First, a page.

Recently, a friend of mine was in her front yard, working on her garden. She left her front door open, and her bird was talking to her from inside the house. After a while, a Sun Conure flew from a nearby tree into her front door, landing on her bird’s cage. Her bird’s voice must have attracted him. The Conure was clearly upset, and extremely hungry. My friend, whom we will call Jill, gave the Conure, whom we will call Oliver, some food and water, and Oliver ate and drank with an urgency that suggested he’d been on his own for quite some time.
Jill put the word out in every possible medium, looking for this bird’s home. He talked and sang, so clearly he had been someone’s pet; surely someone was missing him. On the other hand, he was very scared, very aggressive, and screamed constantly. After a couple of days of not hearing from anyone, she wondered if someone let him go because he was so difficult.
Then, a few days into her search, she got an email that went something like this (I’m paraphrasing, because I don’t have an eidetic memory):
I think you have my bird. He’s a sun conure, and he’s 2 years old, and his name is Oliver. I’ve had him since he was a baby and I love him very much. He talks and sings songs from my baby sister’s CDs. I let him fly free two weeks ago. He’s missing a toe because my dad slammed his toe in the door when he was screaming for 3 hours straight. When I let him go it was because my dad threatened to kill him if he didn’t shut up. I didn’t want him to die. I mean, he’s a wild bird, so he can survive in the wild, right? I’m sorry I did this. Please don’t be mad at me. I just didn’t want him to die. Can you please keep him? Or find a good mom for him? I’m sorry to Oliver, if that’s him. I’m sorry.
I was bawling like a baby when I read this email. Even now, writing about it, I’m a blubbering emotional mess. Judging by her spelling, grammar, and punctuation, she was either pretty young or poorly educated; either way, she was obviously still young enough to be under her parents’ guardianship. And I can feel that little girl’s heartbreak and fear. I can imagine how difficult the decision was for her, how she was trying to do the right thing for her bird under the cloud of her father’s rage and threats. I wonder whether his rage is ever turned on her. I wonder if he expresses his anger verbally and physically with his children as well.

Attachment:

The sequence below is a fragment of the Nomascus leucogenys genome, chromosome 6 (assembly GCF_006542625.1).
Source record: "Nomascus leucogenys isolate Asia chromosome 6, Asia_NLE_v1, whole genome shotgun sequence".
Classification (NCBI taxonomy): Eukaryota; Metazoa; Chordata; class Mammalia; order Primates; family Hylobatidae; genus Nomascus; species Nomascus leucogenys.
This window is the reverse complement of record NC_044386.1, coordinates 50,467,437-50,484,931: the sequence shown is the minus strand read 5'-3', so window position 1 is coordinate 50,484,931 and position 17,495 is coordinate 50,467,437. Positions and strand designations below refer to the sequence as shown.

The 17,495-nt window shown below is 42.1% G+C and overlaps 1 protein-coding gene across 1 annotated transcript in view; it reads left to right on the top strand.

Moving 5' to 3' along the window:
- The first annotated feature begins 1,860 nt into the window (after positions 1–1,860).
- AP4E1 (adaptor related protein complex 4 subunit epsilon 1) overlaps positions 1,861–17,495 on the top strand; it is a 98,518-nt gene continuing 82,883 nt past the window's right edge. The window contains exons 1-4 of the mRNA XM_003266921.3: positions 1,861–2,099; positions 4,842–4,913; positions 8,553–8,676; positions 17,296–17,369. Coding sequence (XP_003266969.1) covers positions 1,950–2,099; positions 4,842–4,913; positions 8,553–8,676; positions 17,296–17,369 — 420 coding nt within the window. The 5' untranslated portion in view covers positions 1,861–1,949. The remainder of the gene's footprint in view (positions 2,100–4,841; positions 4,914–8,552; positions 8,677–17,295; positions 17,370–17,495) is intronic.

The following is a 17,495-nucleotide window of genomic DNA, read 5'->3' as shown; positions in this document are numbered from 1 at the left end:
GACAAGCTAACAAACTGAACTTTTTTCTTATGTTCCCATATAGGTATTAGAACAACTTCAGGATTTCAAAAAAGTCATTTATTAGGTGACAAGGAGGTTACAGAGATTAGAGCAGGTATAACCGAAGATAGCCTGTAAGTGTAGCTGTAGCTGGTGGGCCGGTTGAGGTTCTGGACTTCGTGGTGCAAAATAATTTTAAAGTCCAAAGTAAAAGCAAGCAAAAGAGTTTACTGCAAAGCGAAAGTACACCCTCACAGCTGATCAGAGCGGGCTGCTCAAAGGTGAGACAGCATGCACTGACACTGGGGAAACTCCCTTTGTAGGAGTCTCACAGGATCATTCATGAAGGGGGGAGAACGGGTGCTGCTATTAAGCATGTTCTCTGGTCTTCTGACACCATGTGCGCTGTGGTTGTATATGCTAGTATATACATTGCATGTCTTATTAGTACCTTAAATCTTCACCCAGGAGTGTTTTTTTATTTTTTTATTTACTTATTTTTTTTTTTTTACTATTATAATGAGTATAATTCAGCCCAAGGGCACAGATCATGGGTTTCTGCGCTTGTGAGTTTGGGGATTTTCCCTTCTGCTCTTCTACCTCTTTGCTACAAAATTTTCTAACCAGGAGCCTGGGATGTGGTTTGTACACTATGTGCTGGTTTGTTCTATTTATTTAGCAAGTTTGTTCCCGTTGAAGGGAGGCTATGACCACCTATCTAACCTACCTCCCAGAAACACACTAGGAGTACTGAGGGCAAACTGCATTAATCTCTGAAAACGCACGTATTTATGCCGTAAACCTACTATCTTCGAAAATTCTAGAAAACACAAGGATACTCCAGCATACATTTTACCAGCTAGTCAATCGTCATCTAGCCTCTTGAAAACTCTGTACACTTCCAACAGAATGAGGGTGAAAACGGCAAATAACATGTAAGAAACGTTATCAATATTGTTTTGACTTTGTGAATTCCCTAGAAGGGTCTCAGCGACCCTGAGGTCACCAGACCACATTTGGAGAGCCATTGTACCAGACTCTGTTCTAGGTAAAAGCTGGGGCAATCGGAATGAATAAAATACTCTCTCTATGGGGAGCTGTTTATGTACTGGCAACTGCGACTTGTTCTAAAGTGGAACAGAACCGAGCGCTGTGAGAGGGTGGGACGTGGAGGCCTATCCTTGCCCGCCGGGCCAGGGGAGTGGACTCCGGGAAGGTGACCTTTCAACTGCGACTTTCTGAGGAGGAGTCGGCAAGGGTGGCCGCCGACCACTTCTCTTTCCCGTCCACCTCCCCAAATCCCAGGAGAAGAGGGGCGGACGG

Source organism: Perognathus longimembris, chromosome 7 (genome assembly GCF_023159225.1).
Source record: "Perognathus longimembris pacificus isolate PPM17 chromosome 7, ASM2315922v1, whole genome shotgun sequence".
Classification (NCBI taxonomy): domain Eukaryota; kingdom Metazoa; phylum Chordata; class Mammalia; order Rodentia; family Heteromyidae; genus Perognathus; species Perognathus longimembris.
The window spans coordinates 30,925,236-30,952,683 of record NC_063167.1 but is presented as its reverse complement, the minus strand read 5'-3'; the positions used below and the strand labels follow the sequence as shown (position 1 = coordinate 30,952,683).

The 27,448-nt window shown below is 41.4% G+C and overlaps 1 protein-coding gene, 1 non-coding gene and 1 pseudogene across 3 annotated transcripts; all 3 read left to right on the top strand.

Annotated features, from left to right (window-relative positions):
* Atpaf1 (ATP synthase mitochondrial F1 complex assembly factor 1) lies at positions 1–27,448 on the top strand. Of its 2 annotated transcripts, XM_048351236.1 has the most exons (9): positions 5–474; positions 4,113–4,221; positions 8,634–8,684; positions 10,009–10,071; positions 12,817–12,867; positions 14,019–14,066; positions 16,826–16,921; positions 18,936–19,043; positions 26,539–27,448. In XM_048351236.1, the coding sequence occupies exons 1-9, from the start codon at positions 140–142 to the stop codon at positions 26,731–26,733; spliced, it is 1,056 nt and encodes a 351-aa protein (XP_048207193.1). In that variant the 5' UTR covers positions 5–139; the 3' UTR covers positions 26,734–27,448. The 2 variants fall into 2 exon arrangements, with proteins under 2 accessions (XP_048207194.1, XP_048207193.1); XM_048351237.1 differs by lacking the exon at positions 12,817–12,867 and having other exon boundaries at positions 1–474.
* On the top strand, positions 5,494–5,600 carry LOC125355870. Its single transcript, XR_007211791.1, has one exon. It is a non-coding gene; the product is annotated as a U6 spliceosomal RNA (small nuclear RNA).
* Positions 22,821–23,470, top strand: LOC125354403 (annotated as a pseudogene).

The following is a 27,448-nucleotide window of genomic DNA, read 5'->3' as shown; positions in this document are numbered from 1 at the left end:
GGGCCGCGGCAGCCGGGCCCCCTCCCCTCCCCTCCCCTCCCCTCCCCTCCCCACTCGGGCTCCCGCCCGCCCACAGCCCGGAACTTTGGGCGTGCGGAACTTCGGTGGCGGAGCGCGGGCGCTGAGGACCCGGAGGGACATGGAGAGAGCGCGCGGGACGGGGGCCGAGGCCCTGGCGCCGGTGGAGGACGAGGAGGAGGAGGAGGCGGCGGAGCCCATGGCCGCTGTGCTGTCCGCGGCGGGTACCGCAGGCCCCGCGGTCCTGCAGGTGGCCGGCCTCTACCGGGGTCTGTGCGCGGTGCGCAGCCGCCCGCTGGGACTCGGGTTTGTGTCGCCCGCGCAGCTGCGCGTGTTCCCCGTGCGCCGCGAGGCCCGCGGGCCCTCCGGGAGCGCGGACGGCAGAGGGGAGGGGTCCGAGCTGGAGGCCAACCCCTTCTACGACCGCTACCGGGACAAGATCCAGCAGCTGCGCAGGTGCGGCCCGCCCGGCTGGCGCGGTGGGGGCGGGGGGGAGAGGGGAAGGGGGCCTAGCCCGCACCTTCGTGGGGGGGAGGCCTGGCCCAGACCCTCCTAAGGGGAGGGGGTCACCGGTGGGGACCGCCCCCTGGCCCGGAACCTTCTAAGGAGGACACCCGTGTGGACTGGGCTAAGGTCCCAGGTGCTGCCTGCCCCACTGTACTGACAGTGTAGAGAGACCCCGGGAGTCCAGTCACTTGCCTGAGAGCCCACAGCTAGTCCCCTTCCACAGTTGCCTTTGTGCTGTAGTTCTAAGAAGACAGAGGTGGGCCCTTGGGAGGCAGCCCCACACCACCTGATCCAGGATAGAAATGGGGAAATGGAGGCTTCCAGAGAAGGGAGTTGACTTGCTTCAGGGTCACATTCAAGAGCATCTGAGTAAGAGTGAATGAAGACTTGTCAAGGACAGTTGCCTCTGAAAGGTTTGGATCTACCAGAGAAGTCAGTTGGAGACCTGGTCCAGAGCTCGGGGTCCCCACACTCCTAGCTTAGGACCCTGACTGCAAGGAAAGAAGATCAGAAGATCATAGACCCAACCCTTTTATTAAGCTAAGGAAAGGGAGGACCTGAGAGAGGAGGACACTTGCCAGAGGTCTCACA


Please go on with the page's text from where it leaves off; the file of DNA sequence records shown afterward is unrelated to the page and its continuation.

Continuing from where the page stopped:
But this blog entry is about much more than my speculations about his suitability as a parent. I’m writing about this because this is exactly why I am a behavior consultant. This situation perfectly demonstrates the impetus behind my desire to educate the public. If this man had been given better tools to process his emotions, if he had been taught that he has options to improve his environment, his circumstances, and his bird’s behavior, imagine how different the story would be. But most people don’t know that they have the ability to change things in their environment. They don’t know that a bird’s behavior can change. They don’t know that, just because a bird does something unpleasant now, it can learn not to do that unpleasant thing at all, or at least do it less. And perhaps most importantly of all, they don’t know how. So many times, I go into a client’s house for a behavior consult, and a great deal of the consult ends up becoming a therapy session; because behavior is greatly contingent upon environment, and because the humans in a household make up a very important part of a bird’s environment, their dysfunction oftentimes significantly plays into the bird’s dysfunction. Thus begins, and continues, a vicious cycle–one that often leads to situations like Oliver’s.
He’s been at Jill’s house for about a week now. He has moments where his beautiful little personality shines through. He loves his food, and he loves singing along to children’s songs. But he still screams a lot. He’s terrified of hands, and bites hard if one gets too close to him. When Jill’s other bird tries to talk, Oliver shouts, “SHUT UP, STUPID!” Anger, threats, and physical abuse are all he’s known; it’s the only way he knows to react to his environment. His few good memories are, at the moment, overshadowed by so many bad ones. With a lot of love and patience, he will come around. He will learn that life can be so much better, so much more, than what it has been. He will learn that he has agency in his life; he has the ability to make decisions on his own, and that he doesn’t have to use aggression as his only tool of communication. He will learn that he is being heard, understood, and respected. He’s lucky to have flown into Jill’s house–someone who can provide that love and patience. How many others aren’t so lucky, though? And what about that little girl? What about her father? Who will be loving and patient with them? Until applied behavioral analysis becomes a part of our culture, our way of life – until we, as a civilization, can undergo a true paradigm shift and learn to start treating each other with love, patience, and respect, and thinking of every sentient being as a learner, who can and will change, and who deserves the opportunity to do so – I can’t help but feel that Oliver’s story will continue to be repeated everywhere, across species, and that most will not end up as lucky as he is.